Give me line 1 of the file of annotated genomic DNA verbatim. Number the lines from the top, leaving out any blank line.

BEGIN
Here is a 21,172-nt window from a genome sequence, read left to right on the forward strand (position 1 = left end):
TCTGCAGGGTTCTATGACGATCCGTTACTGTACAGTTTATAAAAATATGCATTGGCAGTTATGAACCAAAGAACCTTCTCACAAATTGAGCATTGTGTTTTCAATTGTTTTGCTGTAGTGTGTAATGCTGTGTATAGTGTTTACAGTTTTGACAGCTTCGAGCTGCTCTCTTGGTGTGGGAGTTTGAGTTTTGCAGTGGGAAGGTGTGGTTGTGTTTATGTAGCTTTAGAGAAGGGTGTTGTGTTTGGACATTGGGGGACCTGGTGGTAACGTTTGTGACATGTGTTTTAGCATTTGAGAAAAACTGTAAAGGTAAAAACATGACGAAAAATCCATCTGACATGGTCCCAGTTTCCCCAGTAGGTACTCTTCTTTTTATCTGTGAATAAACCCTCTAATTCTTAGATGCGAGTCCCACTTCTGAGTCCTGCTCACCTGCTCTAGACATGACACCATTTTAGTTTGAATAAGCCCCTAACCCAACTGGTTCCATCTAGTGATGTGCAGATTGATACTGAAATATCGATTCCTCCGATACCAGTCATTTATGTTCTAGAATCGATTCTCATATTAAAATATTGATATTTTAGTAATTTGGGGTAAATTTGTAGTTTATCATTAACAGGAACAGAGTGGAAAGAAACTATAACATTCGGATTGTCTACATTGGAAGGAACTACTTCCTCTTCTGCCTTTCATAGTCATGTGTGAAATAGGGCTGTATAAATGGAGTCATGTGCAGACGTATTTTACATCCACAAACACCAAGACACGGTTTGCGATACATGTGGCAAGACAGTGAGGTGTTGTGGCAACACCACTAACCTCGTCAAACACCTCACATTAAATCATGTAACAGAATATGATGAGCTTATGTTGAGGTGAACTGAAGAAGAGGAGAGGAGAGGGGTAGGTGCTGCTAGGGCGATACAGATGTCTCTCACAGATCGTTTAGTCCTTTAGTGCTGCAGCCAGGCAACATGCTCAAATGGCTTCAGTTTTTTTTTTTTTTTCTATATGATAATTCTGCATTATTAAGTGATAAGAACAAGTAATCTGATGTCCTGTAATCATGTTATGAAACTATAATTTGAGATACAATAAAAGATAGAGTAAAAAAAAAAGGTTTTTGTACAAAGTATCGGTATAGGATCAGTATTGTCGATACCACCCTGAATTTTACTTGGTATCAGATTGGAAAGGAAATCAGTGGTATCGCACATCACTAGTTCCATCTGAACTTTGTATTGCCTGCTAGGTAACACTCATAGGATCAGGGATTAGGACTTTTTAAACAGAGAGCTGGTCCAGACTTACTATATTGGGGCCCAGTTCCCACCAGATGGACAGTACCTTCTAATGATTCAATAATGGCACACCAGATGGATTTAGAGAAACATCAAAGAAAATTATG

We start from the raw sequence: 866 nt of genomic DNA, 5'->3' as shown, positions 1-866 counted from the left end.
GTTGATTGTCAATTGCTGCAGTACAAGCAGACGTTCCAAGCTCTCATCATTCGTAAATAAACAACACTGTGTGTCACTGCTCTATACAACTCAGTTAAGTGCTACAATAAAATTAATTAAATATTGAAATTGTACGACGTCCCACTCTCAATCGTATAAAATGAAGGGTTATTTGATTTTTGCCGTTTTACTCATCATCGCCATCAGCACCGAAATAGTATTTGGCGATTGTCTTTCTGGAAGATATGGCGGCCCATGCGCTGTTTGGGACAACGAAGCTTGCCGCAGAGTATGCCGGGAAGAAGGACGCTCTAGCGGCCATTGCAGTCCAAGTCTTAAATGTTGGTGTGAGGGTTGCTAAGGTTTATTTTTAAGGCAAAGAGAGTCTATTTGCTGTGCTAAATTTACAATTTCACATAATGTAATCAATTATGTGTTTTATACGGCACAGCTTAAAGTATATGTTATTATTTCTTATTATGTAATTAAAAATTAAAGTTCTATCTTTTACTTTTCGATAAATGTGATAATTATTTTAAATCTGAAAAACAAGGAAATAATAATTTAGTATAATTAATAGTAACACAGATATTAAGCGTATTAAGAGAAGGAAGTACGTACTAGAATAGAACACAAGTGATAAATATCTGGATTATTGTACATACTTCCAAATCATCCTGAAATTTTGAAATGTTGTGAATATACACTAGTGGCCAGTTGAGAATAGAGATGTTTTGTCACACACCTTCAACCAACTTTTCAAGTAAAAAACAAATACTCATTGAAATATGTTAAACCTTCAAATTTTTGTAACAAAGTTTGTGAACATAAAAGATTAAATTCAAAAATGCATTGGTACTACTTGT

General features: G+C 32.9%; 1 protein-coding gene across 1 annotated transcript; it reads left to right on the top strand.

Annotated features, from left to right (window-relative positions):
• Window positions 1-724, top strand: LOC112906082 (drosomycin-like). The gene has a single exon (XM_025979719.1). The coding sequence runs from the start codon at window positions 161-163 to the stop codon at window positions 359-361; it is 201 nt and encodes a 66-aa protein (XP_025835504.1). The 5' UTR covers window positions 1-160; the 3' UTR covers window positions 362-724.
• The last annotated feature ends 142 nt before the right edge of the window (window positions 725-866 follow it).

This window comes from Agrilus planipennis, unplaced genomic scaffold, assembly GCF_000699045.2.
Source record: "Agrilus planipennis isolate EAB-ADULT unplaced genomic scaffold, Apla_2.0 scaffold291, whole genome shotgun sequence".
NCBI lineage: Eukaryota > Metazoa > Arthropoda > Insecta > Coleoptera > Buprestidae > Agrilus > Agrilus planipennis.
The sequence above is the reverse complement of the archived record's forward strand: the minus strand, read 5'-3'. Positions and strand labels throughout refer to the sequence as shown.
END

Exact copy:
Here is a 21,172-nt window from a genome sequence, read left to right on the forward strand (position 1 = left end):